Why shouldn’t we honor the creators of videogame stories as writers in an entertainment universe where more and more credible Hollywood screenwriters are drawing their aesthetic inspiration from those very same games? And, of course, the standards are shifting even as we speak. Evaluated as a traditional Hollywood screenplay, Avatar, as I have argued on several occasions, is thin, derivative, serviceable, and vaporous. But taken in a different context, as a glorified act of videogame creation, it might well seem downright visionary.

And the frustrating thing about that is that it reveals Gleiberman is so hopelessly out of touch, it deflates any attempts to take it seriously and be offended by it. At least when a real film critic complains about the videogames, he acknowledges his preconceptions, and he demonstrates a real attempt to judge games by what they aspire to do. Gleiberman’s sneering at vapid videogames is so lazy and cliched, he might as well be complaining about the hippity-hop music or the evils of comic books or the dangers of billiards.

Not to mention conclusively proving that he hasn’t played a videogame since Tetris if even that. He uses Avatar as an example of the negative influence videogames have had on Hollywood (when it’s clear that it’s the kind of movie that “gamers” will just love), seemingly unaware that the problem is reversed. It’s because of the influence of James Cameron’s Aliens and Stephen Spielberg’s Saving Private Ryan that videogame players have had to be space marines or had to raid Normandy over and over again for the past twenty years.

Clearly on a roll after his Avatar jab, Gleiberman goes on to point out that he watches real movies, making a weak attempt to disguise his pretentious O What a Cineaste Am I masturbation as a eulogy for Eric Rohmer. And he begins with the supposition “If the videogame mindset represents the most potent threat yet to the rich, classical 20th century ideal of what a screenplay can be….”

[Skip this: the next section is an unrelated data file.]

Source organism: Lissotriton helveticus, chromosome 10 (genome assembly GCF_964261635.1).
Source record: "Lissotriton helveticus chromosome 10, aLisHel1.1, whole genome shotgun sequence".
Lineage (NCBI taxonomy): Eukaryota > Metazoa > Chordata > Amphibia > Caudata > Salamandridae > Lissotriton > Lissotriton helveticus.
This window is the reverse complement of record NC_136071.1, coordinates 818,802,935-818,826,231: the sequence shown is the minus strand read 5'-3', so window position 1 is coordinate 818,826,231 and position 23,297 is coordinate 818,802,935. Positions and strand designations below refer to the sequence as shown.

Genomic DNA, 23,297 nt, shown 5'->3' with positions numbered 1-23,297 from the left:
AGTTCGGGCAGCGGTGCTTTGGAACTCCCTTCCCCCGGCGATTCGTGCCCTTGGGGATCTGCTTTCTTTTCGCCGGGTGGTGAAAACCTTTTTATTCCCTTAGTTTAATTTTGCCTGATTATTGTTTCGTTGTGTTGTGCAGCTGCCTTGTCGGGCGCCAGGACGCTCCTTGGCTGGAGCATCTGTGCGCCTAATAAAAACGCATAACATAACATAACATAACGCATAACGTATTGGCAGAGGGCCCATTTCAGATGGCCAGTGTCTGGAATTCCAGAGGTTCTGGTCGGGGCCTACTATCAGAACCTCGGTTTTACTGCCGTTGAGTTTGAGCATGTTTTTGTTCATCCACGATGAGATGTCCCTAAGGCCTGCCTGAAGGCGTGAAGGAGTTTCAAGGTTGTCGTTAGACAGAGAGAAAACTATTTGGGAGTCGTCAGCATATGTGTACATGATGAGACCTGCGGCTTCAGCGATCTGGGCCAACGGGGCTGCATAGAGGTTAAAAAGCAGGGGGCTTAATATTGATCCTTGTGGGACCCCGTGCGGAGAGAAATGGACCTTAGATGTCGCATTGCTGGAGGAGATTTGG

The most potent threat to the rich, classical 21st century ideal of what videogame writing (note the lack of sarcastic quotes, you pompous twat) can be is the pretentious sneering of people like Gleiberman, clinging to outdated notions of “high art” and “low art.” Instead of embracing the fact that we’re living in the age of unprecedented access to art and information of all types, available to inspire works of unprecedented richness, depth, scope, and accessibility. (And again: the man works for Entertainment Weekly, the bible of melting-pot pop culture. It boggles the mind).

But even more dangerous than self-satisfied outsiders like Gleiberman are the people within the industry who take attitudes like his seriously. Those self-hating game developers who aspire to other media for recognition and validation, instead of exploring what’s possible in interactive entertainment, simply mimicking what they’ve seen before instead of being truly inspired by it. Or those pretentious and self-serving game developers who assume they have nothing to learn from other media, that vapidity is the property of an entire medium, instead of just being the failing of an individual artist.